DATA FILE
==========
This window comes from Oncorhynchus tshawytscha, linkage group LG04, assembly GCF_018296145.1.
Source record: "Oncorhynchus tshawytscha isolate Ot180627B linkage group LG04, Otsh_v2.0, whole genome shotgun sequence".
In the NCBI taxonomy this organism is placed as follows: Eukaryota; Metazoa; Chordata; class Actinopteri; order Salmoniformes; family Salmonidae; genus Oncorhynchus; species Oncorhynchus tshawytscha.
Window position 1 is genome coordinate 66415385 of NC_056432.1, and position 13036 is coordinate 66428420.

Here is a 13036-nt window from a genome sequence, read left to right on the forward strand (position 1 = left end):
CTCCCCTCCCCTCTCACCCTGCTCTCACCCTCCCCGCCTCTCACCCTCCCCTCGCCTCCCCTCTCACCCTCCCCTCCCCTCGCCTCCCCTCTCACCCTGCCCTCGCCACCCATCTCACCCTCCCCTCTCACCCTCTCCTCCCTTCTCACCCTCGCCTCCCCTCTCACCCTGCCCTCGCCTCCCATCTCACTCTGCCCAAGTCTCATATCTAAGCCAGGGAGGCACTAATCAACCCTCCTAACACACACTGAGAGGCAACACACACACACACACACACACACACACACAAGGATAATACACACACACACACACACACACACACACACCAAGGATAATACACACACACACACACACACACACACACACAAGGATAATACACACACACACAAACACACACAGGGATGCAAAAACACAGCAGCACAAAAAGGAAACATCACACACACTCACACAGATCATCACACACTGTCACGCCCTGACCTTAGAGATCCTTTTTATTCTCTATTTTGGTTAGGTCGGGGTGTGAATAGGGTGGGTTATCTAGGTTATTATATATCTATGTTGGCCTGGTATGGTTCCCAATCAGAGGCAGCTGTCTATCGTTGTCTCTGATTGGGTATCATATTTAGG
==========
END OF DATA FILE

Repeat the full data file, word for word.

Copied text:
This window comes from Oncorhynchus tshawytscha, linkage group LG04, assembly GCF_018296145.1.
Source record: "Oncorhynchus tshawytscha isolate Ot180627B linkage group LG04, Otsh_v2.0, whole genome shotgun sequence".
In the NCBI taxonomy this organism is placed as follows: Eukaryota; Metazoa; Chordata; class Actinopteri; order Salmoniformes; family Salmonidae; genus Oncorhynchus; species Oncorhynchus tshawytscha.
Window position 1 is genome coordinate 66415385 of NC_056432.1, and position 13036 is coordinate 66428420.

Here is a 13036-nt window from a genome sequence, read left to right on the forward strand (position 1 = left end):
CTCCCCTCCCCTCTCACCCTGCTCTCACCCTCCCCGCCTCTCACCCTCCCCTCGCCTCCCCTCTCACCCTCCCCTCCCCTCGCCTCCCCTCTCACCCTGCCCTCGCCACCCATCTCACCCTCCCCTCTCACCCTCTCCTCCCTTCTCACCCTCGCCTCCCCTCTCACCCTGCCCTCGCCTCCCATCTCACTCTGCCCAAGTCTCATATCTAAGCCAGGGAGGCACTAATCAACCCTCCTAACACACACTGAGAGGCAACACACACACACACACACACACACACACACAAGGATAATACACACACACACACACACACACACACACACCAAGGATAATACACACACACACACACACACACACACACACAAGGATAATACACACACACACAAACACACACAGGGATGCAAAAACACAGCAGCACAAAAAGGAAACATCACACACACTCACACAGATCATCACACACTGTCACGCCCTGACCTTAGAGATCCTTTTTATTCTCTATTTTGGTTAGGTCGGGGTGTGAATAGGGTGGGTTATCTAGGTTATTATATATCTATGTTGGCCTGGTATGGTTCCCAATCAGAGGCAGCTGTCTATCGTTGTCTCTGATTGGGTATCATATTTAGG